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Hardik Patel on Youth Congress radar

Sources said Hardik could be asked to shift to Delhi with an important assignment, probably as Youth Congress president
Hardik Patel
Hardik Patel
A file picture

Sanjay K. Jha   |   New Delhi   |   Published 16.07.19, 08:46 PM

Young Gujarat leader Hardik Patel may be brought into national politics by the Congress which is awaiting drastic restructuring even as the selection of the new party president is likely to be delayed further.

Sources said Hardik could be asked to shift to Delhi with an important assignment, probably as Youth Congress president. The Youth Congress is headless after the incumbent, Keshav Chand Yadav, was unceremoniously removed a few days ago.


The 25-year-old Hardik, who shot into fame as the leader of the Patidar movement in Gujarat, joined the Congress just before the parliamentary election.

No decision has been taken so far but Hardik’s name is in circulation and insiders feel there is a plan to bring him into national politics to inject some dynamism into the organisation.

The party intends to give him a bigger profile with the objective of building the future leadership. Several other younger leaders will be drafted into the high command structure in the coming months.

But the uncertainty and confusion about the leadership may drag longer as several leaders indicated that there was no consensus on any name so far. The sources had earlier hinted that the decision would be taken this week.

But there are no signs of forward movement and many leaders felt the decision could be pushed beyond the ongoing parliament session. The session ends on July 26.

Some essential decisions are being taken in the meantime. While Maharashtra election committees have been formed, decisions on Haryana may come in a few days. After Jyotiraditya Scindia’s resignation as general secretary in charge of western Uttar Pradesh, the entire state has now been given to Priyanka Gandhi Vadra.

Surprisingly, the leaders do not reflect the sense of panic and urgency that is being felt by the middle-rung leaders and ordinary party workers.

Asked about the reason for the delay, one senior leader said: “It is almost impossible to reach a consensus on one leader who does not belong to the Nehru-Gandhi family. While nobody is mentally prepared to accept anybody else when Rahul Gandhi has established himself as the undisputed leader, any name suggested as replacement is struck down by others. Even on the principle — whether the leader should be young or experienced — no agreement has been reached.”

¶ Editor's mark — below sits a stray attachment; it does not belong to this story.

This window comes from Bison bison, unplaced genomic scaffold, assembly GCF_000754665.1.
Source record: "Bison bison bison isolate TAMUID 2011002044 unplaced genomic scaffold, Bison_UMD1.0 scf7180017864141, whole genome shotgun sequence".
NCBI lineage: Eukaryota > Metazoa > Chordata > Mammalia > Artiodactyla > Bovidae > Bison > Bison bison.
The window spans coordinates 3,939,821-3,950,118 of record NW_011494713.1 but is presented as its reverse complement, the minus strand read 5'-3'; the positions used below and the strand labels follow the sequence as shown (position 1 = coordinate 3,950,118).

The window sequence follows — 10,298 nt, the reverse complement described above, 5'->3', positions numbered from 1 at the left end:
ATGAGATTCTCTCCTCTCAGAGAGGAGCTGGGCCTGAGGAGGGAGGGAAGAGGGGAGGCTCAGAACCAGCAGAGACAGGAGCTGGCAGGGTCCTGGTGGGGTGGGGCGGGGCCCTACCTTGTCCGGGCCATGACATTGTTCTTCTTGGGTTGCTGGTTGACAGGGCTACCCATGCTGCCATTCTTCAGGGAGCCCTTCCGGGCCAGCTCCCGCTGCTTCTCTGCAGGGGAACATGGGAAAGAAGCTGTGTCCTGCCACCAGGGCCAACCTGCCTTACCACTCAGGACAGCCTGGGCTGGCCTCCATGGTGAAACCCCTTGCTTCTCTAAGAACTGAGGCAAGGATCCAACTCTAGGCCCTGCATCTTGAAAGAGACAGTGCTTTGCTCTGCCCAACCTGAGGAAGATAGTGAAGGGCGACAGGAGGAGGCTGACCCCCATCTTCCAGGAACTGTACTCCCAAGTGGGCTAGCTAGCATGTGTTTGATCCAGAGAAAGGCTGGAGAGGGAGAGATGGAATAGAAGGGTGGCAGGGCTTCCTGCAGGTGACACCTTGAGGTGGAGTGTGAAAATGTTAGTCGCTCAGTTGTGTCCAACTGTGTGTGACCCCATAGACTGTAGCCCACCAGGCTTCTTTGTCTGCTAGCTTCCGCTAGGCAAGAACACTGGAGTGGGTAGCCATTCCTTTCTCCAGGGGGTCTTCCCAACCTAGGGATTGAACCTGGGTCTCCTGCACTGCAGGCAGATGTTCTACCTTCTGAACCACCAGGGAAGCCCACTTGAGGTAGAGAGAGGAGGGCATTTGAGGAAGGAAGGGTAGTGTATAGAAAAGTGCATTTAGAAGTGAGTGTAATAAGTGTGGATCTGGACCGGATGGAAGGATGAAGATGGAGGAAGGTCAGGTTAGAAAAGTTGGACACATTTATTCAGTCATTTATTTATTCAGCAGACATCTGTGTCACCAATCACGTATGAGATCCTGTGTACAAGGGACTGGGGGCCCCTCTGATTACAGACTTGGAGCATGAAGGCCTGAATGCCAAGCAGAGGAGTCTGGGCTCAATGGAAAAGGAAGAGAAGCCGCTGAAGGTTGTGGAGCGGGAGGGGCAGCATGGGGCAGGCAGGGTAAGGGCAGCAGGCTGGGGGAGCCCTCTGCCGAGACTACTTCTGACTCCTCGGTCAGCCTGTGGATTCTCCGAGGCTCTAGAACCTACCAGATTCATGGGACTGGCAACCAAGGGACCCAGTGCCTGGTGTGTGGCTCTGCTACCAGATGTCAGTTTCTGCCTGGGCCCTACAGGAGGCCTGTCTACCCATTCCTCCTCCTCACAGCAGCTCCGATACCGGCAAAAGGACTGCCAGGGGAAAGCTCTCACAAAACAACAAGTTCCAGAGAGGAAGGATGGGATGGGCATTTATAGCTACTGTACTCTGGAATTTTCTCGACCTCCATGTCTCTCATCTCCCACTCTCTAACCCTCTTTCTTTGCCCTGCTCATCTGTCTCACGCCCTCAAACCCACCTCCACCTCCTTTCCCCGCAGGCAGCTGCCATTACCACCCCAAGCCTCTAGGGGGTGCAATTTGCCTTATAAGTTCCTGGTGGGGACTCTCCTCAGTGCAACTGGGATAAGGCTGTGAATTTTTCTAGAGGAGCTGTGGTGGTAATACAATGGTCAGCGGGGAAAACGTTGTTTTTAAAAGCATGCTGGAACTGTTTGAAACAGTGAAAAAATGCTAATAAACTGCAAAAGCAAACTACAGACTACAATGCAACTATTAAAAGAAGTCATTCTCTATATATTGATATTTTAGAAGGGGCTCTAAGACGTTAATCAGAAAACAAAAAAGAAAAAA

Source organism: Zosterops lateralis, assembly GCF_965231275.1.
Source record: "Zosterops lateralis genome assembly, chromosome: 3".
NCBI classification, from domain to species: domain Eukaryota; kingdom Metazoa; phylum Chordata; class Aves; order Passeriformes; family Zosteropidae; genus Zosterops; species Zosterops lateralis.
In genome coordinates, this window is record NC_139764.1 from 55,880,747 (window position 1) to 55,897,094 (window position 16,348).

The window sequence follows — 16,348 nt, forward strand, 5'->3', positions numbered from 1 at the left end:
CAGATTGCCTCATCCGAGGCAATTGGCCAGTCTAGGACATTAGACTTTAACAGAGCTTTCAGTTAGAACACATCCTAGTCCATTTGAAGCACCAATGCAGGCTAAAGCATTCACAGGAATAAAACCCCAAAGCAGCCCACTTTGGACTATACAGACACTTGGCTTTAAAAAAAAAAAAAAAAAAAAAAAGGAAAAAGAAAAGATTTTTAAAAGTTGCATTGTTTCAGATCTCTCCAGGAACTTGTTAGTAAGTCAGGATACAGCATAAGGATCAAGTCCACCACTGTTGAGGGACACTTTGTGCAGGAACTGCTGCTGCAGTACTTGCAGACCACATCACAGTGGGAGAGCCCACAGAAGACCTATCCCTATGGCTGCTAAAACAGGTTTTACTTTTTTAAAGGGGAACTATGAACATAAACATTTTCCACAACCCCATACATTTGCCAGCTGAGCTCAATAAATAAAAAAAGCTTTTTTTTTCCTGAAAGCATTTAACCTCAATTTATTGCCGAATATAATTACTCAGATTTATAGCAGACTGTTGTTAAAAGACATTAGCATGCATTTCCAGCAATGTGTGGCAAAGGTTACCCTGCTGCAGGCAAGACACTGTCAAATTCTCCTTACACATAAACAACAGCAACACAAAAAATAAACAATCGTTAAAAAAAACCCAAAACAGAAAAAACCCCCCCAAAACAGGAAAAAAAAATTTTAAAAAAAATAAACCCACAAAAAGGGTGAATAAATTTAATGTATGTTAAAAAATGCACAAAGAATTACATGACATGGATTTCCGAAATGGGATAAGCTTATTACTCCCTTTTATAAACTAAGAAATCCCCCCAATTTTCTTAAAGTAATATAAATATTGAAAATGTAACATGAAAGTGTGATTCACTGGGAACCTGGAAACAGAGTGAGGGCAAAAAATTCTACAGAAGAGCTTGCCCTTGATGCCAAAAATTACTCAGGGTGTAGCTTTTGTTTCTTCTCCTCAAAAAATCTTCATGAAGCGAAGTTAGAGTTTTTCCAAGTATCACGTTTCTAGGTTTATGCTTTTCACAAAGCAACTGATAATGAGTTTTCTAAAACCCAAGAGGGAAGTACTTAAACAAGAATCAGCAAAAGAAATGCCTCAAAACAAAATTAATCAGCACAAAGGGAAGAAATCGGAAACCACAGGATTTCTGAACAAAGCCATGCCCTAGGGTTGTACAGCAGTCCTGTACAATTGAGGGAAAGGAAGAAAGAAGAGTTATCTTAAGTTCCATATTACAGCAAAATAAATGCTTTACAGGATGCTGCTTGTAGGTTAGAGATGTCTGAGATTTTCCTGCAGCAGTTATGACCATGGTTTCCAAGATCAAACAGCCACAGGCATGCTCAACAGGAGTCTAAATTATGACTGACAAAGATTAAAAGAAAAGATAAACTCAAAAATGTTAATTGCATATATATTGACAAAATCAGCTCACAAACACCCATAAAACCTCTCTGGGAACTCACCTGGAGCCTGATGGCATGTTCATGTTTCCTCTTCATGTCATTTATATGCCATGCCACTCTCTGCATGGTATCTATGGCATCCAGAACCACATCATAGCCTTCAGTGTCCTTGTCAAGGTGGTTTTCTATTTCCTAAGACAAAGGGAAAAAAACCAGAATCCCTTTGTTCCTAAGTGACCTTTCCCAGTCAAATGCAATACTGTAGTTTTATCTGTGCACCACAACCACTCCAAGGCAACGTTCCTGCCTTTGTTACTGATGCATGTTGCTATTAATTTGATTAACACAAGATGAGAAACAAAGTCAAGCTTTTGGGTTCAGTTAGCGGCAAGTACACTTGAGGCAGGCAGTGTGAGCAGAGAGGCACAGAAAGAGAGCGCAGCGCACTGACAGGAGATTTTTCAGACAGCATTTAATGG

Another leader said: “There was speculation about Mukul Wasnik being picked for the post of president. He indeed is a front-runner being the senior most general secretary. He has served as general secretary without a break for over two decades. But as soon as his name cropped up, leaders from Maharashtra, his home state are digging up skeletons to defame him. Even leaders from other states have sent complaints, forcefully opposing his candidature.”

This leader added: “Some people have sent documents to show that his father Balkrishna Wasnik, despite being a Dalit himself, had run a campaign against Babasaheb Ambedkar. That controversy hounded Mukul Wasnik when he contested the elections. If he is made Congress president, Dalits are bound to be upset. Prakash Ambedkar, Babasaheb’s grandson, is already hurting us in Maharashtra and this will be another tool in his hand.”

Such campaigns are being run for other candidates too, rendering consensus-making impossible. There are many Dalit leaders in the fray — Meira Kumar, Mallikarjun Kharge, Sushil Kumar Shinde, Kumari Selja — and nobody has the stature to emerge as the obvious choice.

Some leaders suggest an open election instead of imposing a handpicked president as that would have greater credibility. In an election, the candidate list cannot be regulated and much stronger leaders may jump into the fray.

If election route has to be adopted, the process could be delayed by a few months.

The desperation among the workers is rising by the day and exodus of leaders and MLAs, as seen in Goa and Karnataka, could take place in other states as well. Suspicion about a similar coup in Gujarat, Madhya Pradesh, Rajasthan and Bihar is being expressed in hush-hush tones, and a longer phase of indecision could deepen the demoralisation.

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